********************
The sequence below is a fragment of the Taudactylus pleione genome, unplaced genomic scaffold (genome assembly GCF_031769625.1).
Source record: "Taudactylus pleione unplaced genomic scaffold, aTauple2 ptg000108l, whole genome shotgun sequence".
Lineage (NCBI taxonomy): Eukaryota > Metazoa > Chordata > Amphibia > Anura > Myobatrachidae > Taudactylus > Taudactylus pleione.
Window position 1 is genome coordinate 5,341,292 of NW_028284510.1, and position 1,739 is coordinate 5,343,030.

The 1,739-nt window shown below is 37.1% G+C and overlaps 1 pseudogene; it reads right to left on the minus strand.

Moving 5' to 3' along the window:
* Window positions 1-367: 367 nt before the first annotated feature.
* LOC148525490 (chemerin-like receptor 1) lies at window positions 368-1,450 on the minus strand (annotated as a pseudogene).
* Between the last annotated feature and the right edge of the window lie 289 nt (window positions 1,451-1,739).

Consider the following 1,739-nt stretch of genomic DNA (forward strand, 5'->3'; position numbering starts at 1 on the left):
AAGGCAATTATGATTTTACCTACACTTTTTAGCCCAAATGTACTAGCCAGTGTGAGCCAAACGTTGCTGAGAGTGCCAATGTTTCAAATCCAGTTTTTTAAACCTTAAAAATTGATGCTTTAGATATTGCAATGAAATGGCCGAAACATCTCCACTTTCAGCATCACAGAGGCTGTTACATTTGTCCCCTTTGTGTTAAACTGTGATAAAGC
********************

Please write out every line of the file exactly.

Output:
The sequence below is a fragment of the Taudactylus pleione genome, unplaced genomic scaffold (genome assembly GCF_031769625.1).
Source record: "Taudactylus pleione unplaced genomic scaffold, aTauple2 ptg000108l, whole genome shotgun sequence".
Lineage (NCBI taxonomy): Eukaryota > Metazoa > Chordata > Amphibia > Anura > Myobatrachidae > Taudactylus > Taudactylus pleione.
Window position 1 is genome coordinate 5,341,292 of NW_028284510.1, and position 1,739 is coordinate 5,343,030.

The 1,739-nt window shown below is 37.1% G+C and overlaps 1 pseudogene; it reads right to left on the minus strand.

Moving 5' to 3' along the window:
* Window positions 1-367: 367 nt before the first annotated feature.
* LOC148525490 (chemerin-like receptor 1) lies at window positions 368-1,450 on the minus strand (annotated as a pseudogene).
* Between the last annotated feature and the right edge of the window lie 289 nt (window positions 1,451-1,739).

Consider the following 1,739-nt stretch of genomic DNA (forward strand, 5'->3'; position numbering starts at 1 on the left):
AAGGCAATTATGATTTTACCTACACTTTTTAGCCCAAATGTACTAGCCAGTGTGAGCCAAACGTTGCTGAGAGTGCCAATGTTTCAAATCCAGTTTTTTAAACCTTAAAAATTGATGCTTTAGATATTGCAATGAAATGGCCGAAACATCTCCACTTTCAGCATCACAGAGGCTGTTACATTTGTCCCCTTTGTGTTAAACTGTGATAAAGC